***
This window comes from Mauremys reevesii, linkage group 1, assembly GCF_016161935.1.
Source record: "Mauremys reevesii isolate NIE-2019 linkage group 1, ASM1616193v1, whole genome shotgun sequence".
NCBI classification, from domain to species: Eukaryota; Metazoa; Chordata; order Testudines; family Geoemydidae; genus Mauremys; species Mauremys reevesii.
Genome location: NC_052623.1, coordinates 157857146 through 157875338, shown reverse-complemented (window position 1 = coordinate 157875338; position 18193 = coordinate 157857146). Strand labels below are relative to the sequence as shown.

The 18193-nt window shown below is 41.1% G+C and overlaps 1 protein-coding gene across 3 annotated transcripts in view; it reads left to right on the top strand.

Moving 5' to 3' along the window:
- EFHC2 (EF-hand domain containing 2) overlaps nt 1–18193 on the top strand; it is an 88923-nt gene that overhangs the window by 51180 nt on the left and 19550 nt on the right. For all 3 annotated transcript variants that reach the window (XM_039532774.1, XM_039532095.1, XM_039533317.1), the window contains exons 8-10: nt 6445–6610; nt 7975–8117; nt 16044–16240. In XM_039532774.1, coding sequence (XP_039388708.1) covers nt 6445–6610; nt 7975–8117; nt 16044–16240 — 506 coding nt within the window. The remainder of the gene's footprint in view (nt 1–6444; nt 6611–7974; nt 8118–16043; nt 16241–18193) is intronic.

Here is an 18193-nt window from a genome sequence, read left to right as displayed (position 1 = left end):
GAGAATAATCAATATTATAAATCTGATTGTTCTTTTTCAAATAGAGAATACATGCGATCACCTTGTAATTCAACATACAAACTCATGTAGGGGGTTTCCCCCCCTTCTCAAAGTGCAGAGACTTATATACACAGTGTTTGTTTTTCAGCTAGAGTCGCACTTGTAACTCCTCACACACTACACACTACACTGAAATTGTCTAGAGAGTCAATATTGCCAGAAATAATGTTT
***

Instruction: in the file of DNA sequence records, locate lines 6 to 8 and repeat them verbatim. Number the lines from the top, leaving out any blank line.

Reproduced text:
Moving 5' to 3' along the window:
- EFHC2 (EF-hand domain containing 2) overlaps nt 1–18193 on the top strand; it is an 88923-nt gene that overhangs the window by 51180 nt on the left and 19550 nt on the right. For all 3 annotated transcript variants that reach the window (XM_039532774.1, XM_039532095.1, XM_039533317.1), the window contains exons 8-10: nt 6445–6610; nt 7975–8117; nt 16044–16240. In XM_039532774.1, coding sequence (XP_039388708.1) covers nt 6445–6610; nt 7975–8117; nt 16044–16240 — 506 coding nt within the window. The remainder of the gene's footprint in view (nt 1–6444; nt 6611–7974; nt 8118–16043; nt 16241–18193) is intronic.

Here is an 18193-nt window from a genome sequence, read left to right as displayed (position 1 = left end):